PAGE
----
EDWARDS, Calif. — “We are now on the verge of giving students and teachers the ability to build and fly affordable experiments in space. When teachers are this excited about putting experiments in space, their students can’t help but get excited about space, too.”
Elizabeth Kennick, president of Teachers in Space, does not take the opportunity to fly an experiment to space for granted. The nonprofit organization has worked with educators and engineers to design and test standard equipment for classroom-developed experiments, including 3D-printed frames, customizable processors, power adaptors and more. The equipment first flew on high-altitude balloons and more recently on a stratospheric glider. Now, thanks to support from NASA’s Flight Opportunities program, the equipment will fly higher than ever before: to space on the next launch of Blue Origin’s New Shepard rocket.
SWINDON, England (UKSA PR) — Collaboration between the UK and France has developed a sophisticated forecasting instrument that will set new standards of accuracy in short term weather prediction.
Using high-performance infrared detectors made in Southampton, the new device will improve short-range weather forecasts by monitoring atmospheric instability and cloud structure. It will also analyse the content of the Earth’s atmosphere, detecting and tracking pollutants around the globe. (more…)
DUBAI, UAE, 3 April 2019 (NanoRacks PR) — To support its efforts to empower and encourage youth to take an interest in space science, The Mohammed bin Rashid Space Centre (MBRSC) launched the ‘Science in Space’ competition, in coordination with NanoRacks LLC. This initiative is under the umbrella of the UAE Astronaut Programme, where schools can apply to participate in conducting scientific experiments to study the impact of microgravity.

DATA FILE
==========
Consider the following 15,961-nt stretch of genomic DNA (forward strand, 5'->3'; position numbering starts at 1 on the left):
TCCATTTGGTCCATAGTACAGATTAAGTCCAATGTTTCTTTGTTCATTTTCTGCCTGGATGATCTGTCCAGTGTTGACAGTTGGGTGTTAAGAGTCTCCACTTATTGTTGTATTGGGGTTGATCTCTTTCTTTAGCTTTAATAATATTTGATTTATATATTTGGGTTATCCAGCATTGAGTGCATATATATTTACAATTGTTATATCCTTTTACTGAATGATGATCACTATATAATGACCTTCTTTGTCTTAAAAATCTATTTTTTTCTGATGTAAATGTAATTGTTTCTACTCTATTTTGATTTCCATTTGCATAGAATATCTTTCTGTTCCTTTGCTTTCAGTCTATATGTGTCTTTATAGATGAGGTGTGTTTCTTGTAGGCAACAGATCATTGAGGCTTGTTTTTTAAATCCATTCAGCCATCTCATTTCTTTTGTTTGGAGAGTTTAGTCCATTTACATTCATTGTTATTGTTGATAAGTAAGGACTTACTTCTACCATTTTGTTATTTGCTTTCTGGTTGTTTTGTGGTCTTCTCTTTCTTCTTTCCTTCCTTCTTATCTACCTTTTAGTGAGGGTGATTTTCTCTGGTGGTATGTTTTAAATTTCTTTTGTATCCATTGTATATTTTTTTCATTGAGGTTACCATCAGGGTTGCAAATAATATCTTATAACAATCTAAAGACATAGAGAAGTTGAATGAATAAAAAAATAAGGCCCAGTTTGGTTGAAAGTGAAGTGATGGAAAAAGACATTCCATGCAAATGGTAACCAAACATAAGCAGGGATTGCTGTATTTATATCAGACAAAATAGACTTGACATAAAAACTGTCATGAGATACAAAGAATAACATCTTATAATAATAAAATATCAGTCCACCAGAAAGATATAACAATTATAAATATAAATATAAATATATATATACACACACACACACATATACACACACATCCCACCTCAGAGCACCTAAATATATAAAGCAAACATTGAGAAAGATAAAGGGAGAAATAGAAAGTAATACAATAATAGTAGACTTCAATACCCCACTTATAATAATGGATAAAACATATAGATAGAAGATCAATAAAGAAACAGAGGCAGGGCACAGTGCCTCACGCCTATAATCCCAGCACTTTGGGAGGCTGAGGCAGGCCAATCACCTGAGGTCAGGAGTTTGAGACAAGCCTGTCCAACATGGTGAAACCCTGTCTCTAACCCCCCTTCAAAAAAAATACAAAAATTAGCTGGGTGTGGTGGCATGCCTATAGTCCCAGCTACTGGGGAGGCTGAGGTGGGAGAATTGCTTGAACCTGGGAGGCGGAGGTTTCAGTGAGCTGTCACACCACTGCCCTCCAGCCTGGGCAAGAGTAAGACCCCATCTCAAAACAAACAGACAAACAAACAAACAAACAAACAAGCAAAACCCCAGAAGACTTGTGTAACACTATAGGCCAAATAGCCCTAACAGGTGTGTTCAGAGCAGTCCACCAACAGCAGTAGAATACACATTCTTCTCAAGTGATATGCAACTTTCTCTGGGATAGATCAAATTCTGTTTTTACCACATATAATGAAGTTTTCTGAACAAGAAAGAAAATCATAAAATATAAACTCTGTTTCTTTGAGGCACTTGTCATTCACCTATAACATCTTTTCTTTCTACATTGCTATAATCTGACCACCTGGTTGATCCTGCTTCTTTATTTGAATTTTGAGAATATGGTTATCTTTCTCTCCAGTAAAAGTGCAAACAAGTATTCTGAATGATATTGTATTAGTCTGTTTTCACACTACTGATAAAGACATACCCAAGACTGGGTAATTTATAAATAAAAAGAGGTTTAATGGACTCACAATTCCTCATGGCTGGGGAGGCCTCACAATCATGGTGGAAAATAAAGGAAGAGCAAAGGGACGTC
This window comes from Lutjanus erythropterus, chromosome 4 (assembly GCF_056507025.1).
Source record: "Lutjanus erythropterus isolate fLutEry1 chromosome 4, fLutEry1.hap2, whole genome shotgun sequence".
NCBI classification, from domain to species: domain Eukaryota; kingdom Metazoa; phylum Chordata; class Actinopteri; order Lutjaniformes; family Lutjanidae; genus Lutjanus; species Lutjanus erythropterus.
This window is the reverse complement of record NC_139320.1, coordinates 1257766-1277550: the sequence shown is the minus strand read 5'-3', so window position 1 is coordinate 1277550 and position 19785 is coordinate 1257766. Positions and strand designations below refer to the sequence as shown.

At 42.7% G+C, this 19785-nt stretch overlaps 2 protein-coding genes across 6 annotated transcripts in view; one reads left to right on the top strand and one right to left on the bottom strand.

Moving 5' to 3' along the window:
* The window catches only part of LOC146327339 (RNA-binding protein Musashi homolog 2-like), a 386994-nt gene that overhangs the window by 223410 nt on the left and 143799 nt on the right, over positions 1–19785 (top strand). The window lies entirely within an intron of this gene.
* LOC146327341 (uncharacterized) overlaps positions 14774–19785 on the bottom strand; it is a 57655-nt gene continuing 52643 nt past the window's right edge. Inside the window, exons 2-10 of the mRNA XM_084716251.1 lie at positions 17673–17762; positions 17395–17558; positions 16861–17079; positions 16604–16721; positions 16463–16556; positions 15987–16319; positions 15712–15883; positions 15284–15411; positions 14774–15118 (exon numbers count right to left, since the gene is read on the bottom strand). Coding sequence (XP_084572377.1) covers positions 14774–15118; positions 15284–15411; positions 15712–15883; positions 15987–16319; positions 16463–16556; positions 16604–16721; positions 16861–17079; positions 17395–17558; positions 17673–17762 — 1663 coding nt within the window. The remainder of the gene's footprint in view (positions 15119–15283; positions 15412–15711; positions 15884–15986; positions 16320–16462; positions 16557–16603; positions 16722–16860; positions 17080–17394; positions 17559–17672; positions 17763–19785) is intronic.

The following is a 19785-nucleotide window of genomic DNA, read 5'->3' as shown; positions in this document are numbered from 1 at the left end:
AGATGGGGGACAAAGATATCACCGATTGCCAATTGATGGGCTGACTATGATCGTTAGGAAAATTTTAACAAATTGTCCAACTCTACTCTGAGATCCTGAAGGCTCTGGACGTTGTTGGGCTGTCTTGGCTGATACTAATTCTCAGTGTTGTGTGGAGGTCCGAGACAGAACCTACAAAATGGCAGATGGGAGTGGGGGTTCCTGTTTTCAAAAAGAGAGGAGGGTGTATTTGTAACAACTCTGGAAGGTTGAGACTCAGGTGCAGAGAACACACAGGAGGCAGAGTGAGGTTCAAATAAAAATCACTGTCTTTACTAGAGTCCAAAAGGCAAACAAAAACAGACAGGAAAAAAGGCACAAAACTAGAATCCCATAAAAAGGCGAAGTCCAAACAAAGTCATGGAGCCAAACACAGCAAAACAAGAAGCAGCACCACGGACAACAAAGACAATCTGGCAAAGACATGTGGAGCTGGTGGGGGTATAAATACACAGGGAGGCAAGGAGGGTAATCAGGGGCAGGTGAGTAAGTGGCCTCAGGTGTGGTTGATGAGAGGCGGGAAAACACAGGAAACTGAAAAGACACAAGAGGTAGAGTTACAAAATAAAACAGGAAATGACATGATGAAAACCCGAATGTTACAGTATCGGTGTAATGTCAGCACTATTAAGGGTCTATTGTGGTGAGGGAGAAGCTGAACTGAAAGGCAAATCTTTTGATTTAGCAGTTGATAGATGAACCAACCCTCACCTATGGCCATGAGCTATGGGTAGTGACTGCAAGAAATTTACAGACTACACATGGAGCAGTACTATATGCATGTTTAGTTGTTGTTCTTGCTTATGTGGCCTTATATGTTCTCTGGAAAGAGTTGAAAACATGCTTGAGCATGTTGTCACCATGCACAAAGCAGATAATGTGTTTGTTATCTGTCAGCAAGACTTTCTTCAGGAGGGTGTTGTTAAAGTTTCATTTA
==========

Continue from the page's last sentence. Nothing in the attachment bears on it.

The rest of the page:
MBRSC will choose 15 schools based on their efforts to promote the study of STEM fields and the reasons for participating in this competition. The winning schools will be able to nominate students to attend and participate in workshops organised by MBRSC to conduct 15 scientific experiences, where students can learn how to prepare scientific experiments and its phases.
CENTENNIAL, Colo. (ULA PR) – United Launch Alliance (ULA) has issued its request for student teams from kindergarten through 12th grade to create “payloads” for the 2019 ULA and Ball Aerospace Student Rocket Launch. More than 20 K-12 student teams will have a chance to design, build and launch objects, experiments or instruments on the ULA-intern-built Future Heavy Super Sport rocket next summer. Teams can choose to compete for a chance to win up to $5,000 for their school or sponsoring nonprofit organization by guiding their payload closest to a designated ground-based target. (more…)
WASHINGTON (NASA PR) — NASA and the National Science Foundation (NSF), in partnership with other federal agencies, have committed to a White House-led effort to strengthen education in science, technology, engineering and math (STEM).